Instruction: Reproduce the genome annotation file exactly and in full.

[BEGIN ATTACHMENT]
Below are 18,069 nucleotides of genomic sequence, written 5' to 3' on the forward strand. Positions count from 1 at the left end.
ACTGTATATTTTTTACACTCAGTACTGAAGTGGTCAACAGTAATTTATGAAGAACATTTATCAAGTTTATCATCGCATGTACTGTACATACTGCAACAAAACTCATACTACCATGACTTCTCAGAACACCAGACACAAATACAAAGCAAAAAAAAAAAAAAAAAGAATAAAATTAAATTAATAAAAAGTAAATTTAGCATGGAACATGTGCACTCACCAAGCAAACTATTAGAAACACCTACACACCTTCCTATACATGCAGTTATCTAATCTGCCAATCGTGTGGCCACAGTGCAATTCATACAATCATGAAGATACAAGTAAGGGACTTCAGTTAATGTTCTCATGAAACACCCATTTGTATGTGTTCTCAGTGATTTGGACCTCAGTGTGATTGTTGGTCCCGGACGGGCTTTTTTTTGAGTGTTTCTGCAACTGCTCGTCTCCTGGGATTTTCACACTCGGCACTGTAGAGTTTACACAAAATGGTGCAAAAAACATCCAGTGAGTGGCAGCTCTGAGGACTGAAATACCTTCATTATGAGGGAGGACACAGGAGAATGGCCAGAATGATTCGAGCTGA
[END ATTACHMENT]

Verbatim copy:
Below are 18,069 nucleotides of genomic sequence, written 5' to 3' on the forward strand. Positions count from 1 at the left end.
ACTGTATATTTTTTACACTCAGTACTGAAGTGGTCAACAGTAATTTATGAAGAACATTTATCAAGTTTATCATCGCATGTACTGTACATACTGCAACAAAACTCATACTACCATGACTTCTCAGAACACCAGACACAAATACAAAGCAAAAAAAAAAAAAAAAAGAATAAAATTAAATTAATAAAAAGTAAATTTAGCATGGAACATGTGCACTCACCAAGCAAACTATTAGAAACACCTACACACCTTCCTATACATGCAGTTATCTAATCTGCCAATCGTGTGGCCACAGTGCAATTCATACAATCATGAAGATACAAGTAAGGGACTTCAGTTAATGTTCTCATGAAACACCCATTTGTATGTGTTCTCAGTGATTTGGACCTCAGTGTGATTGTTGGTCCCGGACGGGCTTTTTTTTGAGTGTTTCTGCAACTGCTCGTCTCCTGGGATTTTCACACTCGGCACTGTAGAGTTTACACAAAATGGTGCAAAAAACATCCAGTGAGTGGCAGCTCTGAGGACTGAAATACCTTCATTATGAGGGAGGACACAGGAGAATGGCCAGAATGATTCGAGCTGA